Feature: Border residents waiting in confusion for Brexit results

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"All was going well till the word Brexit appeared," he said, expressing his worries that if Brexit leads to a hard border, both his business and life would be badly impacted.

Facing each other, Fitzpatrick's fuel station and hardware store sit fewer than 10 meters apart on a vast grassland, with a borderline between Ireland and Northern Ireland running across.

Drummully Polyp, a 10-square-meter village, is almost surrounded by the border. It is connected to the rest of the Republic of Ireland by a narrow strip of water, where there is no road or pedestrian access. Access is available only by traveling through County Fermanagh in Northern Ireland, which is part of Britain.

Fitzpatrick, in his 400s, was originally from Ireland's northern town of Clones, which is a few kilometers away and also borders Northern Ireland. He started the business in Drummully Polyp about 20 years ago.

At present, Ireland and Britain, both members of the EU, share a soft border where people and goods can move freely. As the deadline for Brexit draws near, the thorny border issue remains unresolved. Maintain status quo or build a hard border? Residents of the border area are anxiously waiting for an answer.

"Like Trump wanting to build a wall along the Mexican border, if they build here a wall, a fence or a check after Brexit, how can we legally cross the borderline hundreds of times a day like we do now?" he joked.

Like Fitzpatrick, most people living in the area feel strongly against a hard border after Brexit. Anti-Brexit and anti-hard border posters can be occasionally seen on the roads in the border village.

"I have attended meetings and asked different people for predictions, but no one can give me an answer. No one knows what will happen after Brexit," he said.

DUBLIN, Jan. 16 (Xinhua) -- Running a fuel station and a hardware store in Drummully Polyp, a small village located along the border between Ireland and Britain, Eamon Fitzpatrick is not sure how long he can keep his business going, since it has been buoyed by the free flow of people from both sides.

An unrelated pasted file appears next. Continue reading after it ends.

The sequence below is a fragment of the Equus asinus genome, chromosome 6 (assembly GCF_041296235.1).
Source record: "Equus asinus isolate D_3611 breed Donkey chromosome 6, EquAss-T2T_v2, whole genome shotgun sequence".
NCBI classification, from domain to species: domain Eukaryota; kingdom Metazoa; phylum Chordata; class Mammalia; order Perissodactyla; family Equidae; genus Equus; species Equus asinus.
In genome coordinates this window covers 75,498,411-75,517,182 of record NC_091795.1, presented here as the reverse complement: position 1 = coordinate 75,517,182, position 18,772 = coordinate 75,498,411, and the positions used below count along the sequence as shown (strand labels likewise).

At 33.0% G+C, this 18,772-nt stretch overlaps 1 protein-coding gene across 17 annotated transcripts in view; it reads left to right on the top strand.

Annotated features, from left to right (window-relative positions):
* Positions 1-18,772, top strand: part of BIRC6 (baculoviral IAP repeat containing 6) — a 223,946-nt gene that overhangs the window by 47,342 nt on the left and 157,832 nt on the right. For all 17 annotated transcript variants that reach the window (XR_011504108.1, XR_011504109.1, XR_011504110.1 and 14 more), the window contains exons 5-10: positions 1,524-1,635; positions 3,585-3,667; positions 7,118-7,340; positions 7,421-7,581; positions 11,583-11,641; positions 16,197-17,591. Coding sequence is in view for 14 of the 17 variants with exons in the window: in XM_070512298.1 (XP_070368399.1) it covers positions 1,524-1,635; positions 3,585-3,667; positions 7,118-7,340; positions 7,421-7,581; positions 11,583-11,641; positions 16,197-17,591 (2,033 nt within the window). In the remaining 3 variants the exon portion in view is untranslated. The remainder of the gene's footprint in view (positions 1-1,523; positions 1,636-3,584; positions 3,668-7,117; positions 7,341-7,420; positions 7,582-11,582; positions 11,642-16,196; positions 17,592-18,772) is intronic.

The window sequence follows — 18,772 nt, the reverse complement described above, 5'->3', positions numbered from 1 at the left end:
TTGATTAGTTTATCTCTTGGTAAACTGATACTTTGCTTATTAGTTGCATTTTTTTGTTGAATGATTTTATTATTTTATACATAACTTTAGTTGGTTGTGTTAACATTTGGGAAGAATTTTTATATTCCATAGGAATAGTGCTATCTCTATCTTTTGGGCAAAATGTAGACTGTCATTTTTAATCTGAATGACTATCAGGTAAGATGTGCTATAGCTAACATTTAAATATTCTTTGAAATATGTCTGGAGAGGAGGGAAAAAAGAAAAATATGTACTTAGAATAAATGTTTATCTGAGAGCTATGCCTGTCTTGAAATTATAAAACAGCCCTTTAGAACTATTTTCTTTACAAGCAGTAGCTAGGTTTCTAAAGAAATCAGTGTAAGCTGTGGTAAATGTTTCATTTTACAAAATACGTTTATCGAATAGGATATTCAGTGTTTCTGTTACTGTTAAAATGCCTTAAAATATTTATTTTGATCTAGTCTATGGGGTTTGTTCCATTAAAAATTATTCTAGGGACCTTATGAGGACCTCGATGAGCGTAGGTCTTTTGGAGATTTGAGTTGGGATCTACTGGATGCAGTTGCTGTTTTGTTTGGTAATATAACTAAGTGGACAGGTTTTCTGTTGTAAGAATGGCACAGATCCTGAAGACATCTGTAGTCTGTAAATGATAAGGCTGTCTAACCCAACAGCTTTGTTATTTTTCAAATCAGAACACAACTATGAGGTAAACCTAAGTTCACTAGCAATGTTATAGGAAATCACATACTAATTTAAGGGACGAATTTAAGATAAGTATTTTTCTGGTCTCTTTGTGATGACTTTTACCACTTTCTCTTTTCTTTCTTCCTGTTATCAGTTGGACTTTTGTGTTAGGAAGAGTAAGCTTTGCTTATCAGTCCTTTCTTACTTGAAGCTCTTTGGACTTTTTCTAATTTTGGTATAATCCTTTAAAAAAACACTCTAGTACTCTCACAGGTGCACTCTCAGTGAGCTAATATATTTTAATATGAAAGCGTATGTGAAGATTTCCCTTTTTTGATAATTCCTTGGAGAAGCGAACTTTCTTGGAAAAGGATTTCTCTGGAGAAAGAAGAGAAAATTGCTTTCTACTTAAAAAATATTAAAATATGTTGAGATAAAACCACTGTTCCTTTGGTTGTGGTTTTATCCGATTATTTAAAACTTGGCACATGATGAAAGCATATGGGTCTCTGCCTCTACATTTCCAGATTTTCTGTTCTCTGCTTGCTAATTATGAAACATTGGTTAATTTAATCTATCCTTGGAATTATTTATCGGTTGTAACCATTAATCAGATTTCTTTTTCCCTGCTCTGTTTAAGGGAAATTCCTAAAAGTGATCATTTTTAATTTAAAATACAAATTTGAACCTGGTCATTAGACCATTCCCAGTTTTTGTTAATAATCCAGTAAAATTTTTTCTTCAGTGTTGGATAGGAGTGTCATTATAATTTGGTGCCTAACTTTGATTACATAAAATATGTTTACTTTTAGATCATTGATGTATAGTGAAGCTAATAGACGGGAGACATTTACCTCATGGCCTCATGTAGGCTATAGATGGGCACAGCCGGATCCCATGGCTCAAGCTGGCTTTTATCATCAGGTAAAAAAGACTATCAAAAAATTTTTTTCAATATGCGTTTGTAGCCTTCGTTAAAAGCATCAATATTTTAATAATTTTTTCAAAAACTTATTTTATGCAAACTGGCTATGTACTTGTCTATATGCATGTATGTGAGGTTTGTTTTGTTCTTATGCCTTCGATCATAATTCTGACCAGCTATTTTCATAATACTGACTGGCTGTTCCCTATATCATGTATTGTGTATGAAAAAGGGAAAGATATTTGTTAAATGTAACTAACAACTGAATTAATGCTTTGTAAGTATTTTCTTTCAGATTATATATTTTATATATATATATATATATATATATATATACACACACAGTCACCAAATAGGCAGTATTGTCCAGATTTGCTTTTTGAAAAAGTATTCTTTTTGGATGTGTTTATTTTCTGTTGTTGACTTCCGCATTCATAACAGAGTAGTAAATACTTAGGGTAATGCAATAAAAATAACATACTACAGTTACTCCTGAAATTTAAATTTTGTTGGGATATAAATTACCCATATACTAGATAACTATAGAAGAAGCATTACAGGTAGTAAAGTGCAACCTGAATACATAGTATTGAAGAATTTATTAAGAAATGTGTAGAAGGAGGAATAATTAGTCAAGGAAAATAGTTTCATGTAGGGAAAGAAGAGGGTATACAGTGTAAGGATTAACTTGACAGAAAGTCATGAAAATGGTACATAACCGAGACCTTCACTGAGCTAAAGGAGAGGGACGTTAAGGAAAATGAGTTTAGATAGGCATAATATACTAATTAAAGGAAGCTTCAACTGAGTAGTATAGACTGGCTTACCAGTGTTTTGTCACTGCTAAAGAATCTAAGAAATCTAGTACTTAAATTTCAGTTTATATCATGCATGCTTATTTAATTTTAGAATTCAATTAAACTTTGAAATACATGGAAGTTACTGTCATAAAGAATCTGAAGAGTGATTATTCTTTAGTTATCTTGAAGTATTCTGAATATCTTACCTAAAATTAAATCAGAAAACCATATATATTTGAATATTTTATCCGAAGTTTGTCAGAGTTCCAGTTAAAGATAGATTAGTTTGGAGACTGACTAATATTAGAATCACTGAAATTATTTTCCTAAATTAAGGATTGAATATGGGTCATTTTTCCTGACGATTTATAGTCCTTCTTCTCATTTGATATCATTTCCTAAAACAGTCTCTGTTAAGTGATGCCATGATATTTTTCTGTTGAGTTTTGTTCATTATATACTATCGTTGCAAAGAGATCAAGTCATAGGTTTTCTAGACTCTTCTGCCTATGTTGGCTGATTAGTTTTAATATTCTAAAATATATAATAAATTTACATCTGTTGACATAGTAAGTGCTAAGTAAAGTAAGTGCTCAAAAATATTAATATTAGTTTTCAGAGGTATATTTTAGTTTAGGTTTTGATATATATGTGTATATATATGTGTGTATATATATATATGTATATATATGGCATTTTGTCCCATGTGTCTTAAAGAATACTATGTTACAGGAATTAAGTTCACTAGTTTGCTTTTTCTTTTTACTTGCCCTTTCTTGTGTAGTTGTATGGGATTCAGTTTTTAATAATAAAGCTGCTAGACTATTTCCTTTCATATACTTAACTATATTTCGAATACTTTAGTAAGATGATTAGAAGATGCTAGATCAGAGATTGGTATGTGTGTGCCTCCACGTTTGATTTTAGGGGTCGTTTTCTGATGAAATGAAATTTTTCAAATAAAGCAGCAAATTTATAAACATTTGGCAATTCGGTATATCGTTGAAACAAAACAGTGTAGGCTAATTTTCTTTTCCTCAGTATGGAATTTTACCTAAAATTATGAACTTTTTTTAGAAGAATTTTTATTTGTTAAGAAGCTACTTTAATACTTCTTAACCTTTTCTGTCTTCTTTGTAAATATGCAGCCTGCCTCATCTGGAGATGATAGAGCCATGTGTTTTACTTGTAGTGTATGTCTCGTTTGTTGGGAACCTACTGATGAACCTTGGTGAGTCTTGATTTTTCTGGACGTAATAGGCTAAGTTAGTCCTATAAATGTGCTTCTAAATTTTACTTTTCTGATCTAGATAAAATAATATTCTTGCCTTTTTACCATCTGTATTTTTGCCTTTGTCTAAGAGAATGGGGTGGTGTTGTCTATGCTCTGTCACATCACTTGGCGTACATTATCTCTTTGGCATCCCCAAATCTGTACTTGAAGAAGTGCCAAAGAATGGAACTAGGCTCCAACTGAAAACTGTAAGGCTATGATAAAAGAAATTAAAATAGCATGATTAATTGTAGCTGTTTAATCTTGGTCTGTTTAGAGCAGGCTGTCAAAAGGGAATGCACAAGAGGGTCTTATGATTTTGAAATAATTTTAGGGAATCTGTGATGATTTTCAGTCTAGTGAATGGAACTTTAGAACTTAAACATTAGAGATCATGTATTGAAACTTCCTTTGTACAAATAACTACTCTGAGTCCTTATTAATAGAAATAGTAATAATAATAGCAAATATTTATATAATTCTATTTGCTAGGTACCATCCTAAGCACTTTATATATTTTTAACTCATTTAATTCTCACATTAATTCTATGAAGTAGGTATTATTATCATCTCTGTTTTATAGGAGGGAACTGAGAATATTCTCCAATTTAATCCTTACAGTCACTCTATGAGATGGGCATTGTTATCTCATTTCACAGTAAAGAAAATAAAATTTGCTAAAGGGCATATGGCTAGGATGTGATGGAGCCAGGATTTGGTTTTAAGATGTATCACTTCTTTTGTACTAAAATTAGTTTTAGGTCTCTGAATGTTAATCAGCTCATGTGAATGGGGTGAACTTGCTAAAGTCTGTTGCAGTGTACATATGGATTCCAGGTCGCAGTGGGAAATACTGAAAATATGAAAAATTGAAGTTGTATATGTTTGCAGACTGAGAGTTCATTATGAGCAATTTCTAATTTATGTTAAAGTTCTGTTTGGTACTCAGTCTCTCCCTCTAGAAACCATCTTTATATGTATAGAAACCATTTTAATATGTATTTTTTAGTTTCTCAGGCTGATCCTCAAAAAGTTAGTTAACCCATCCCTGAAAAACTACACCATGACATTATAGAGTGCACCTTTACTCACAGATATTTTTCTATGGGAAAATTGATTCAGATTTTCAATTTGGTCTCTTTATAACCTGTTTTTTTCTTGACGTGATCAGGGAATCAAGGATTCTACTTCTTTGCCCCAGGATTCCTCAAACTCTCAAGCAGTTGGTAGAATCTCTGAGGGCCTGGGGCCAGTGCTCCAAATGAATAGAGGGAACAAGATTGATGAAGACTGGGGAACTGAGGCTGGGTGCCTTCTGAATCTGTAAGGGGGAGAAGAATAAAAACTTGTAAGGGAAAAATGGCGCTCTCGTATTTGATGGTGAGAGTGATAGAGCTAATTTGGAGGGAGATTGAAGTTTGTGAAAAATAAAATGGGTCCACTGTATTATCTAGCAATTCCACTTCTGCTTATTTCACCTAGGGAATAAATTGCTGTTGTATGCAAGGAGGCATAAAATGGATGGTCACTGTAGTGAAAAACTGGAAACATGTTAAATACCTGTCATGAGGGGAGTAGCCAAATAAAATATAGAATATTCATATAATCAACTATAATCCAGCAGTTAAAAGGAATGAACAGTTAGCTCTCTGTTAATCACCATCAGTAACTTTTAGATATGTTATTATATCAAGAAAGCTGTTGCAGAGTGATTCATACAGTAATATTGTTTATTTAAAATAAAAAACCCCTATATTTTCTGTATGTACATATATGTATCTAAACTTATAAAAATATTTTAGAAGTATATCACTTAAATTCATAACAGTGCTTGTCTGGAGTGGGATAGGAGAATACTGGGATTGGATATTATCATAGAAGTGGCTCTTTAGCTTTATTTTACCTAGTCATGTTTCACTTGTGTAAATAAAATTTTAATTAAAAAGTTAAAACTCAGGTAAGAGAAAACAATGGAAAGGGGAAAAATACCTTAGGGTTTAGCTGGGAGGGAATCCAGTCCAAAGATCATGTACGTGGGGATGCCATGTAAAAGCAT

Aerial photo taken on Jan. 10, 2019 shows the premises on which local businessman Eamon Fitzpatrick running a fuel station and a hardware store, which are separated by the Ireland-UK border, in Drummully Polyp of Clones, Ireland. (Xinhua)

The exchange rate of the pound sterling against the euro has witnessed a considerable drop since Britain voted to leave the EU. Fitzpatrick wonders where the pound sterling is moving down the line after Brexit.

by Zhang Qi and Chen Jing

There are not many residents living in this area who need to come and go across the border every day. The emergence of a hard border means Drummully Polyp could become a non-resident island.

Apart from the concerns about the foreseeable inconvenience a hard border could create after Brexit, Fitzpatrick is more concerned about the future movement of the British pound sterling against the euro, as many of his fuel station clients from Northern Ireland pay him in pounds.

"The Irish customers need to enter Britain before getting into my hardware store, while the British customers need to cross the border once they stop for gas," said Fitzpatrick, looking down at an earthen seam in the cement floor, which is the line he crosses countless times a day and roughly where the border between Ireland and Britain begins.